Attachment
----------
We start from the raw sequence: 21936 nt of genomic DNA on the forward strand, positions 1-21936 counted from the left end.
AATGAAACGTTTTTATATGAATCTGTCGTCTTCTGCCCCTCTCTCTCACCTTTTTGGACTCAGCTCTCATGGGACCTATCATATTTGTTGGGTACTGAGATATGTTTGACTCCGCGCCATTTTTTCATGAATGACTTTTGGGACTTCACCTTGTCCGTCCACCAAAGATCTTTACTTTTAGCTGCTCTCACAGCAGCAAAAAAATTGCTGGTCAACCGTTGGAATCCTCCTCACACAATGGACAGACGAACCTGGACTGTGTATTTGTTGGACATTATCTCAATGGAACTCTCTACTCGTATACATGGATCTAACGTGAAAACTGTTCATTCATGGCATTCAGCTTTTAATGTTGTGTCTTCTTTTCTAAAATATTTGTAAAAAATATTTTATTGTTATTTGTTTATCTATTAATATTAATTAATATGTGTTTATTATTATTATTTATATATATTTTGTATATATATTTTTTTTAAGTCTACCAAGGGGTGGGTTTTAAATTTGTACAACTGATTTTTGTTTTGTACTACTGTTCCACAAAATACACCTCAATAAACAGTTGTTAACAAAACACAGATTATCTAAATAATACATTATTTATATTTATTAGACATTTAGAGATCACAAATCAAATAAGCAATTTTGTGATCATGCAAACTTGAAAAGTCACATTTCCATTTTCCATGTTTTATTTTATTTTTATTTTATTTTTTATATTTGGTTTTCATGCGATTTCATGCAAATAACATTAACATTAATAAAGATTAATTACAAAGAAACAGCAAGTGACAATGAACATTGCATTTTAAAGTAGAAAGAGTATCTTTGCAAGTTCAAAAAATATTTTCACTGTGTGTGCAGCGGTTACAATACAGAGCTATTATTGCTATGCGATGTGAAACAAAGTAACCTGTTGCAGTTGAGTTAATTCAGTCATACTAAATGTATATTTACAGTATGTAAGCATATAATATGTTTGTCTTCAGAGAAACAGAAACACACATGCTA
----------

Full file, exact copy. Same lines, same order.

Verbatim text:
We start from the raw sequence: 21936 nt of genomic DNA on the forward strand, positions 1-21936 counted from the left end.
AATGAAACGTTTTTATATGAATCTGTCGTCTTCTGCCCCTCTCTCTCACCTTTTTGGACTCAGCTCTCATGGGACCTATCATATTTGTTGGGTACTGAGATATGTTTGACTCCGCGCCATTTTTTCATGAATGACTTTTGGGACTTCACCTTGTCCGTCCACCAAAGATCTTTACTTTTAGCTGCTCTCACAGCAGCAAAAAAATTGCTGGTCAACCGTTGGAATCCTCCTCACACAATGGACAGACGAACCTGGACTGTGTATTTGTTGGACATTATCTCAATGGAACTCTCTACTCGTATACATGGATCTAACGTGAAAACTGTTCATTCATGGCATTCAGCTTTTAATGTTGTGTCTTCTTTTCTAAAATATTTGTAAAAAATATTTTATTGTTATTTGTTTATCTATTAATATTAATTAATATGTGTTTATTATTATTATTTATATATATTTTGTATATATATTTTTTTTAAGTCTACCAAGGGGTGGGTTTTAAATTTGTACAACTGATTTTTGTTTTGTACTACTGTTCCACAAAATACACCTCAATAAACAGTTGTTAACAAAACACAGATTATCTAAATAATACATTATTTATATTTATTAGACATTTAGAGATCACAAATCAAATAAGCAATTTTGTGATCATGCAAACTTGAAAAGTCACATTTCCATTTTCCATGTTTTATTTTATTTTTATTTTATTTTTTATATTTGGTTTTCATGCGATTTCATGCAAATAACATTAACATTAATAAAGATTAATTACAAAGAAACAGCAAGTGACAATGAACATTGCATTTTAAAGTAGAAAGAGTATCTTTGCAAGTTCAAAAAATATTTTCACTGTGTGTGCAGCGGTTACAATACAGAGCTATTATTGCTATGCGATGTGAAACAAAGTAACCTGTTGCAGTTGAGTTAATTCAGTCATACTAAATGTATATTTACAGTATGTAAGCATATAATATGTTTGTCTTCAGAGAAACAGAAACACACATGCTA